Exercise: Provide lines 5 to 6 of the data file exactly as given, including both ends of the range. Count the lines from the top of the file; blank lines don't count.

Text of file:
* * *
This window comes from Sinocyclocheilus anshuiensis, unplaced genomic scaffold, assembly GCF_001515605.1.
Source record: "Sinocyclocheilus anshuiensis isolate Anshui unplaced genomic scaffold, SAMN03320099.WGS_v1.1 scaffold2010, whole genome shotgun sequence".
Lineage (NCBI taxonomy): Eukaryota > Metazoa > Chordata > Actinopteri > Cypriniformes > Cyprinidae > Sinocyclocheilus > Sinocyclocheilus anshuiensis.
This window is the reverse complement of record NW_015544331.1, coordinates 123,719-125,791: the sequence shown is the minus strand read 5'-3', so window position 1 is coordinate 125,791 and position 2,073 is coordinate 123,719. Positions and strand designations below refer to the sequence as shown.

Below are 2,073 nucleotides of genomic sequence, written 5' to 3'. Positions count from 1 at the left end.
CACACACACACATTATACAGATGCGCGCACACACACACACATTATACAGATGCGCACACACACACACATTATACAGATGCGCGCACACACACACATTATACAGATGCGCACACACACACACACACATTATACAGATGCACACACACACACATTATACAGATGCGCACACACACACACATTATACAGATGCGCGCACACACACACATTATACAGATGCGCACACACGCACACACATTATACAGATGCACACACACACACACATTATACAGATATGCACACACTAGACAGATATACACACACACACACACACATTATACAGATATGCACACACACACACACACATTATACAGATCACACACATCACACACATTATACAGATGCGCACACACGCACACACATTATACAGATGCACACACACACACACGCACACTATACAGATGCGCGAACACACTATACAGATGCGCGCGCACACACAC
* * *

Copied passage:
Below are 2,073 nucleotides of genomic sequence, written 5' to 3'. Positions count from 1 at the left end.
CACACACACACATTATACAGATGCGCGCACACACACACACATTATACAGATGCGCACACACACACACATTATACAGATGCGCGCACACACACACATTATACAGATGCGCACACACACACACACACATTATACAGATGCACACACACACACATTATACAGATGCGCACACACACACACATTATACAGATGCGCGCACACACACACATTATACAGATGCGCACACACGCACACACATTATACAGATGCACACACACACACACATTATACAGATATGCACACACTAGACAGATATACACACACACACACACACATTATACAGATATGCACACACACACACACACATTATACAGATCACACACATCACACACATTATACAGATGCGCACACACGCACACACATTATACAGATGCACACACACACACACGCACACTATACAGATGCGCGAACACACTATACAGATGCGCGCGCACACACAC